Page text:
Lillian Marie Elise Macmillan by Ellen McCormack
Lillian was the youngest child born to Donald and Marie Macmillan (neé Barca).
Her parents and three other siblings arrived on the May Queen in 1881 as part of the George Vesey Stewart Special Settlement to Te Puke. However, her father Donald could not see the sea from his allocated land in Te Puke so he purchased Castle Grace from Fitzgibbon Louch in Katikati and the family moved there instead.
Lily, as she was known, was the only child born in New Zealand and was born at her parents’ home Castle Grace, Kauri Point, Katikati on 26 February 1883.
In the early years there was a school fairly close to the Macmillans’ home, but when Lily was about seven years old she arrived at school one morning to find that it had burned down during the night.
To continue her schooling she now had a long walk from the house, then down a very steep bank to the Uretara River where one of her brothers would row her across to the end of Park Road and then another long walk of over a mile to the No. 2 school in Beach Road, Katikati.
After school the process was repeated in reverse and Lily told of having to walk through the pa to get to the Uretara river, and if one of her brothers had not arrived to collect her she said one of the Maoris would get out their big canoe and paddle her across the river to Kauri Point.
In the meantime it was decided that the replacement school would be built nearer to the main Tauranga highway as it would service more children. This now meant another change of school for Lily and an eight-mile trek in a different direction.
At one stage she had a bike, but was not impressed when it burst a tyre, so on her own initiative she bought a horse for 15 pounds from a neighbour who happened to be passing, leading a spare horse. From that day on Lily never looked at a bike again and became a great horse rider with her mare Penny.
Lily became a schoolteacher and her appointments were in some very remote places where she was mainly the sole teacher. She rode her horse to these country areas all over New Zealand and it has been recorded that one weekend she even rode from Auckland to Katikati.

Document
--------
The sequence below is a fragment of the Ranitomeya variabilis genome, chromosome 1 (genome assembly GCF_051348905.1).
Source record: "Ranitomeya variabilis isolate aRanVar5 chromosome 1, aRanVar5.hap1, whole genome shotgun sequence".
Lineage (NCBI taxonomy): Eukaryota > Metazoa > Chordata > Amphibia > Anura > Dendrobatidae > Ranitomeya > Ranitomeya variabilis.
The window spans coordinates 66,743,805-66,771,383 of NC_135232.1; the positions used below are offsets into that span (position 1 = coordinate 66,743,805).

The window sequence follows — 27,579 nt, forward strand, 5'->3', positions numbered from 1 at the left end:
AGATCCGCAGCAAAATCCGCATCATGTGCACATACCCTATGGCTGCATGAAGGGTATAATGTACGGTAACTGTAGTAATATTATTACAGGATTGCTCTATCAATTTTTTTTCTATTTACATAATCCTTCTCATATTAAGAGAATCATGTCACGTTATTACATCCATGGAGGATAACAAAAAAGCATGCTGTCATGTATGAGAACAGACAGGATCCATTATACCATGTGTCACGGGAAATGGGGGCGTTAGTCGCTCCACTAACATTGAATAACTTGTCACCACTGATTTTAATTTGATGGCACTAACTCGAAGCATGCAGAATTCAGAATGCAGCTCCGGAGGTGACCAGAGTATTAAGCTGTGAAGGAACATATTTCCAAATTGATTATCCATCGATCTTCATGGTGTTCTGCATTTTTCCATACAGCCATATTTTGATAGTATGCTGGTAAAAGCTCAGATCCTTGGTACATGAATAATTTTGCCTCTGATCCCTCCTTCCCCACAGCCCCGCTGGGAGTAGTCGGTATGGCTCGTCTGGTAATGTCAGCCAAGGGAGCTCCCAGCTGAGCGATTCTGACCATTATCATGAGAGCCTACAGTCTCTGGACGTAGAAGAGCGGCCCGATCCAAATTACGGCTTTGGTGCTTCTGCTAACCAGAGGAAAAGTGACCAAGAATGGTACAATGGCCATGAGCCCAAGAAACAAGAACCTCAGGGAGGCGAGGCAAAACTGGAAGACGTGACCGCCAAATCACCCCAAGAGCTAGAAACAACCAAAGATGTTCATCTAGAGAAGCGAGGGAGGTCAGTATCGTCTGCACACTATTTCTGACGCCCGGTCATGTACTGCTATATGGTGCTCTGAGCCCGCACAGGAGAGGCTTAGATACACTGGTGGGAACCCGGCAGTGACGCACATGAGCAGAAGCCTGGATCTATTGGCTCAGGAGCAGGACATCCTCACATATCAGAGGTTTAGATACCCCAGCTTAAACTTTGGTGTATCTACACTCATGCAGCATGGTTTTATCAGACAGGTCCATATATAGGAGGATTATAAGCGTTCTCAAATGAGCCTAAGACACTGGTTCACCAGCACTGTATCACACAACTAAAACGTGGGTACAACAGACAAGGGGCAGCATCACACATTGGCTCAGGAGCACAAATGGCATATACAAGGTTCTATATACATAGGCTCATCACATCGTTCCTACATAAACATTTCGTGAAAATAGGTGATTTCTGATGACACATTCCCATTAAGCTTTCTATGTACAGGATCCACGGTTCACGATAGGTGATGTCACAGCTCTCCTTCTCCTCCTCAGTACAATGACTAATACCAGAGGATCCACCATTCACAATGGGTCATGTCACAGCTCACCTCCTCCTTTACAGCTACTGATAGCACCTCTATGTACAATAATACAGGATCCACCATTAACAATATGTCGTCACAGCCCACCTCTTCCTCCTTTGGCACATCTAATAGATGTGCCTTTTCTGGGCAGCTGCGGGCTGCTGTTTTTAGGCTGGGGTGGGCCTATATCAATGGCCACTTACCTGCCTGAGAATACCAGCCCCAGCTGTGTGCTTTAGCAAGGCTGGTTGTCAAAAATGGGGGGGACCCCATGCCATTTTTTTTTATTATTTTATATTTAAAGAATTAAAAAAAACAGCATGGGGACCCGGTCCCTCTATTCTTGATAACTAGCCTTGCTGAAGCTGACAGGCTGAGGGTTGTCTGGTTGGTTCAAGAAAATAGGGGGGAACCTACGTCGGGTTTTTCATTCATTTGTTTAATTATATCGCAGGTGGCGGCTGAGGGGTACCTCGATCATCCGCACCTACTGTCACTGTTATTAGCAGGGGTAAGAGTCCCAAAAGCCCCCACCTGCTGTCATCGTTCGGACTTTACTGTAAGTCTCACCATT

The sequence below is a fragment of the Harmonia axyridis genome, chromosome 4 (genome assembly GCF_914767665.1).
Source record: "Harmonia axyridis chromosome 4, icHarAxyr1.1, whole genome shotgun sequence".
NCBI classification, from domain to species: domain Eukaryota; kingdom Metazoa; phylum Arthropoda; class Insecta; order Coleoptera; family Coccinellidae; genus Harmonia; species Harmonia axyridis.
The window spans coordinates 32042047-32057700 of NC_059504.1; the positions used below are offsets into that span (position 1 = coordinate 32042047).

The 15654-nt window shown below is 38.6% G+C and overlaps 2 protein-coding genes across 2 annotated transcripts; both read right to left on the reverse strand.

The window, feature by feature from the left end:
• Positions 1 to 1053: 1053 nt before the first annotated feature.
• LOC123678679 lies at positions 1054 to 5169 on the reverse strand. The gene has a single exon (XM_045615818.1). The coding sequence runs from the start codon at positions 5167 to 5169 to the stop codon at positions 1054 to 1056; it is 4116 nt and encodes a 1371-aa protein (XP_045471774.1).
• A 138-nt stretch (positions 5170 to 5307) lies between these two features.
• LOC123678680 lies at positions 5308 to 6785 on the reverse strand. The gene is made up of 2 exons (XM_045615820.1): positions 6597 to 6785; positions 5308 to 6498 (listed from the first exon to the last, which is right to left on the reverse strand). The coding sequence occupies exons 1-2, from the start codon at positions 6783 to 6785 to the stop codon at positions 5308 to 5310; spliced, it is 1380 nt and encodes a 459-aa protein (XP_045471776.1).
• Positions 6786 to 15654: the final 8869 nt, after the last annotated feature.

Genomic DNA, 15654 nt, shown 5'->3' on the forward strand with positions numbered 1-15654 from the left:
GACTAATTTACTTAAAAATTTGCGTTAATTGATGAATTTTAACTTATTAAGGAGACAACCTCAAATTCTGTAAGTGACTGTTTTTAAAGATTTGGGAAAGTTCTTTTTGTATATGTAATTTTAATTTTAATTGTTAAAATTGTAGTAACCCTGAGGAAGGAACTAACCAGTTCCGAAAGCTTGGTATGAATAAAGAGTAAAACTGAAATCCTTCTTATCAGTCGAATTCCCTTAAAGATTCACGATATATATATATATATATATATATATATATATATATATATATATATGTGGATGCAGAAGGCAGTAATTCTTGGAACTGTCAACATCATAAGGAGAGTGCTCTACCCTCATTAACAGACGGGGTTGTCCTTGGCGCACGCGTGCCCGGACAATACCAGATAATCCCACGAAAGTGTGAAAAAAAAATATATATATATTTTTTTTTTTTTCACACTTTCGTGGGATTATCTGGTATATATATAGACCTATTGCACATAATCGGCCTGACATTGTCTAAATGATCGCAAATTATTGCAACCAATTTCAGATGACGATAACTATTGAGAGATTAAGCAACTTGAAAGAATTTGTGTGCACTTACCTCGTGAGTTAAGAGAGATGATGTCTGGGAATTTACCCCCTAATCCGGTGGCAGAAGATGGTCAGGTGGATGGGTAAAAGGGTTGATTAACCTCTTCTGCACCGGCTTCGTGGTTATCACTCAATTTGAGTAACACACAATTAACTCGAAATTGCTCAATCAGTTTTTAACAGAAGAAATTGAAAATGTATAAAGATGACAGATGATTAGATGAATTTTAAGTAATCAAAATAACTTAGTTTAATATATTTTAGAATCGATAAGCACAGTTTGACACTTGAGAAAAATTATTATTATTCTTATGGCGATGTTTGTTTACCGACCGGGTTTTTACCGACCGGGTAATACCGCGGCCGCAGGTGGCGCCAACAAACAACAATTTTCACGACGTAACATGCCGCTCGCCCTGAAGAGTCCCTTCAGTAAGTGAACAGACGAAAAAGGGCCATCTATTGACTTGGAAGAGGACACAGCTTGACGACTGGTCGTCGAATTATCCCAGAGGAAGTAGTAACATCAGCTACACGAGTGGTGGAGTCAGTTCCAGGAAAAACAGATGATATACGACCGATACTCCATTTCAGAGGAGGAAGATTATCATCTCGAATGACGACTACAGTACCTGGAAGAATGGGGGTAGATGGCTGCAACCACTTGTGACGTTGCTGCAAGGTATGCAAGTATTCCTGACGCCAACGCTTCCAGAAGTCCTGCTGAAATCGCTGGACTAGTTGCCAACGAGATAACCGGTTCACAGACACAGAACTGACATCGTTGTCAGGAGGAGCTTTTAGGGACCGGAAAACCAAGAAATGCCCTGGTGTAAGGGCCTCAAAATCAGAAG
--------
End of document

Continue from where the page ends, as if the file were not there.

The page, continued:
At one time when Lily was living in Tauranga she left a small boy holding her horse while she went in to a shop. She said she heard a clip-clop and there was Penny leading the poor boy in to the shop.
Lily was the person who loaned the money to the Katikati Roads Board for the first telegraph poles to be erected in the Katikati district. The poles were to be black wattle posts, the amount was 180 pounds and the year 1914. The documentation regarding this loan covers many pages, as this really was an incredible achievement for any woman, let alone a single woman working for a pittance as a schoolteacher.
This remarkable woman was also a very fine needlewoman and was involved with community affairs wherever she lived. At one of the schools where Lily was stationed she is recorded as being the coach for the rugby team.
In later life Lily retired to live in 8th Avenue in Tauranga, where she was a great supporter of Holy Trinity Church and was involved with many local organisations.
I remember Lily as a versatile and incredible lady. She died on 19 June 1969 aged 84 and is buried in the Katikati Cemetery.